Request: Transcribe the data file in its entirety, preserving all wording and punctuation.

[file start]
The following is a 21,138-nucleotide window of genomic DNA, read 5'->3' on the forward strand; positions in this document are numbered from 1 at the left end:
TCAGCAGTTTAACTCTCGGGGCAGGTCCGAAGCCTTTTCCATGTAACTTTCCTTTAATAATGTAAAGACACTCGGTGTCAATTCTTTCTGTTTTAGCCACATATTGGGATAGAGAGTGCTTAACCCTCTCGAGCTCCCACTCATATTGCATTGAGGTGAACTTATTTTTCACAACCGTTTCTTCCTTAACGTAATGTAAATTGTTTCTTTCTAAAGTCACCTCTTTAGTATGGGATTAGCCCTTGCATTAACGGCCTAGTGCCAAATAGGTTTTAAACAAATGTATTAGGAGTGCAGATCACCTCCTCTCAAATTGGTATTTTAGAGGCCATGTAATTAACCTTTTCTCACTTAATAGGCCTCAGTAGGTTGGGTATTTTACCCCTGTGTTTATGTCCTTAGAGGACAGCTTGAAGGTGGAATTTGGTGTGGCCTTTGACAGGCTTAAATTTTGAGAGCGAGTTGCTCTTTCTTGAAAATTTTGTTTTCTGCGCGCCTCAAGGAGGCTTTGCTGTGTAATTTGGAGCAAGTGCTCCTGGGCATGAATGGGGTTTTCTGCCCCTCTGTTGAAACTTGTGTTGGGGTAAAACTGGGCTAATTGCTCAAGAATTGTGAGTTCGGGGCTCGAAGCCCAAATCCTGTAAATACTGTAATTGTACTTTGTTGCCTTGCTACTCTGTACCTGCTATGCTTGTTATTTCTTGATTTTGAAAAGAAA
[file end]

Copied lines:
The following is a 21,138-nucleotide window of genomic DNA, read 5'->3' on the forward strand; positions in this document are numbered from 1 at the left end:
TCAGCAGTTTAACTCTCGGGGCAGGTCCGAAGCCTTTTCCATGTAACTTTCCTTTAATAATGTAAAGACACTCGGTGTCAATTCTTTCTGTTTTAGCCACATATTGGGATAGAGAGTGCTTAACCCTCTCGAGCTCCCACTCATATTGCATTGAGGTGAACTTATTTTTCACAACCGTTTCTTCCTTAACGTAATGTAAATTGTTTCTTTCTAAAGTCACCTCTTTAGTATGGGATTAGCCCTTGCATTAACGGCCTAGTGCCAAATAGGTTTTAAACAAATGTATTAGGAGTGCAGATCACCTCCTCTCAAATTGGTATTTTAGAGGCCATGTAATTAACCTTTTCTCACTTAATAGGCCTCAGTAGGTTGGGTATTTTACCCCTGTGTTTATGTCCTTAGAGGACAGCTTGAAGGTGGAATTTGGTGTGGCCTTTGACAGGCTTAAATTTTGAGAGCGAGTTGCTCTTTCTTGAAAATTTTGTTTTCTGCGCGCCTCAAGGAGGCTTTGCTGTGTAATTTGGAGCAAGTGCTCCTGGGCATGAATGGGGTTTTCTGCCCCTCTGTTGAAACTTGTGTTGGGGTAAAACTGGGCTAATTGCTCAAGAATTGTGAGTTCGGGGCTCGAAGCCCAAATCCTGTAAATACTGTAATTGTACTTTGTTGCCTTGCTACTCTGTACCTGCTATGCTTGTTATTTCTTGATTTTGAAAAGAAA